How to know when is the right time to let go of a client

Client offboarding

Even the best TV shows reach a final season.

As a service provider, preparing for the end of a relationship is just as important as finding new opportunities and delivering top-notch services. It may feel risky or sad, and it is easy to fall into the trap of staying loyal. But while loyalty is a valuable trait, it can be detrimental in professional settings.

Here are four signs to recognize it is time to move on from a client — and four steps to do so without burning a bridge.

4 valid reasons for ending a client contract

The red flags are flying

This is more common in the early stages of a relationship. If you’re getting to know someone and sense that things will go badly — run, don’t walk away.

Common client red flags include:

  • Going MIA with no reasonable explanation.
  • Impulsive actions like sending over paperwork or offers without talking to you first.
  • A sense of urgency that reflects poor planning. For example, setting an unrealistic deadline because they were late in communicating the requirements.
  • Disregard you as a service provider. For example, not respecting your feedback processes or payment agreements.
  • They don’t know what they need. Sure, you’re the expert, but a successful relationship begins with clear goals. If your client is unsure of what they want to achieve by hiring you, it will be hard to deliver a satisfactory result. A classic example is, “I’ll know it when I see it.”

Your gut is a superpower. If you feel something isn’t right, dig in and make an informed decision.

There’s limited capacity

Clients often hire service providers in hopes of taking things off their plates. But they rarely realize there still needs to be a point of contact for sharing assets, providing feedback, and generally keeping things moving on the client’s side. That is unless they will give you free rein to implement the work on your own.

If you consistently struggle to get a response, it might not be a good time for them to engage in this project, no matter how badly they need it.

You’ve outgrown each other

Growth is a natural part of any organization’s processes, both on the provider’s and the client’s side.

One common sign it’s time to end a client relationship is when your work has evolved beyond their budget or needs, and you feel like the relationship is holding you back. In these cases, a new client could increase your earning potential or allow you to shift into work more aligned with your vision and long-term goals. Conversely, your client may find themself needing a bigger scope than you can deliver, and it is ok to accept this.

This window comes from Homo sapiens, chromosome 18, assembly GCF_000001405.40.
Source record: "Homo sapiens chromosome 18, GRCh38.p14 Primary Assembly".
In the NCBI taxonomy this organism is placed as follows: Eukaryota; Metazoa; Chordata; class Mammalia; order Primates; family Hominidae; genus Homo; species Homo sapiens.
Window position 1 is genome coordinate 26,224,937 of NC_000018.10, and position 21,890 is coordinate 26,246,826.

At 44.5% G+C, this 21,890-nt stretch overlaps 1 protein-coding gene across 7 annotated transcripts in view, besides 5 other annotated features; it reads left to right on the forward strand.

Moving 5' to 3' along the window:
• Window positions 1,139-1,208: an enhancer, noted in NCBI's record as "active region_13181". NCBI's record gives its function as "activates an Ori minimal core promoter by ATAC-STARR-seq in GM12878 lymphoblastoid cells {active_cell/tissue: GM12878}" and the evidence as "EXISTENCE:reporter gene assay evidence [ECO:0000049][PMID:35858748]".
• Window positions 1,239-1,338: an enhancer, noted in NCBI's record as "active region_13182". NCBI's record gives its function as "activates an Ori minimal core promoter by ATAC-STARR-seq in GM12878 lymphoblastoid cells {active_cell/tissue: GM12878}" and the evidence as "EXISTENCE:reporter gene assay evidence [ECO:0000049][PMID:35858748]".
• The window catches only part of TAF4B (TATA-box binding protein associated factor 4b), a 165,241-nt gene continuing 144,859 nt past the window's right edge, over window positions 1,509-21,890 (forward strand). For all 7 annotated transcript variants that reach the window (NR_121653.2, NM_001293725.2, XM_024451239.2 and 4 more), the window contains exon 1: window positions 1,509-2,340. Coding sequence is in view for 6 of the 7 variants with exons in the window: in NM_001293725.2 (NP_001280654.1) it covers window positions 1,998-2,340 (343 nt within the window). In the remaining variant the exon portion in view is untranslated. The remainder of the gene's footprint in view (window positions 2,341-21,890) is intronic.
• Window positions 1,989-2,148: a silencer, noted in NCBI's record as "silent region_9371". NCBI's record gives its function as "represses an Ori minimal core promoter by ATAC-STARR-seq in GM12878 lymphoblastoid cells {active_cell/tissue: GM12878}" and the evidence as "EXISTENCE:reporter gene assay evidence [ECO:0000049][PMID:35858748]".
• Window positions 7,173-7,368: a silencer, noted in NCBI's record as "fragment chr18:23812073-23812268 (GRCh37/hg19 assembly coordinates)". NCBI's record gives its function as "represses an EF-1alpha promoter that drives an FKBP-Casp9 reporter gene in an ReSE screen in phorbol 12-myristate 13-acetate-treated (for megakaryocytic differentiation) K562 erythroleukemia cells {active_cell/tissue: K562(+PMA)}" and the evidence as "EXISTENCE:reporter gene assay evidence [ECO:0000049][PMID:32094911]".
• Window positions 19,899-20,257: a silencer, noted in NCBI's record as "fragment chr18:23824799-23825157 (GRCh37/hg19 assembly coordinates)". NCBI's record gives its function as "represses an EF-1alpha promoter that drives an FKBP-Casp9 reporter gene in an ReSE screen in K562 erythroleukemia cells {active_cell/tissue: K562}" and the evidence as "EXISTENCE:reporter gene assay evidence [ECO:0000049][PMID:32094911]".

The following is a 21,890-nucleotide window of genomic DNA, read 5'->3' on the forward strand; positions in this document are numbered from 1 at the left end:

Things go south

Disrespect, late payments, an inability to deliver the agreed-upon scope, and ever-changing demands that aren’t being consulted are clear red flags that it’s time to take corrective measures.

This guide by Ignition outlines communication tips for dealing with difficult clients.

Lastly, if you or your client have raised concerns appropriately and can’t find a satisfying solution, you will be better off turning the page.

Best practices for offboarding a client

Develop an offboarding process

Just like onboarding, a positive offboarding experience must be replicable. Your offboarding can include the following:

  • Completing remaining deliverables.
  • Transferring ownership of files and accounts.
  • Removing your access from any company accounts.
  • Returning company devices.
  • Settling final invoices.
  • If applicable, create a final performance report.

Give notice

There is no set guideline for notice in client-provider relationships like in employee relationships. Still, it’s courteous to give your client enough time to prepare a transition and either fit the work into their plans or find someone to replace you.

Your relationship and agreement depend on how much time is enough to give notice. I’d recommend choosing a natural stop in the work. If you run on quarterly sprints, consider informing them early that you will complete the work outlined for this quarter before moving on. Although if the situation is negative or puts you at risk, you’ll want to run ASAP.

In any case, review your contract and find something that feels right without leaving your client hanging if you can avoid it.

Compile all the deliverables

As you prepare to wrap up, revisit your agreement and document everything you did throughout the project to share it with your point of contact so they can access anything they need. And tie any loose ends to leave in good standing.

This step is essential to ensure your client can back up the files, especially when you hold company accounts that will be removed.

Create thorough guides

Document your systems and processes for the next person to take over without a hitch.

Create templates in platforms like Asana or Google Drive, use Loom to record videos, and choose an SOP platform to create a resource library.

Final words

All relationships end, and people move on. Ending a client relationship is not always an indication that things went wrong. Sometimes, it’s the right time to move on to other projects. Perhaps your interests change, you need a new challenge, or the client’s needs have shifted.

How you handle your client offboarding is a big indication of your professional conduct and will help you keep doors open for the future. You never know when you need a reference or if you will meet again on a new project, so ending things on a good note is always a good idea.

If you’re expanding your horizons and looking for new, better-aligned opportunities, the first step is to assess how you show up. Book a marketing audit below, and together we will strategize an online strategy to help you reach your ideal audience.

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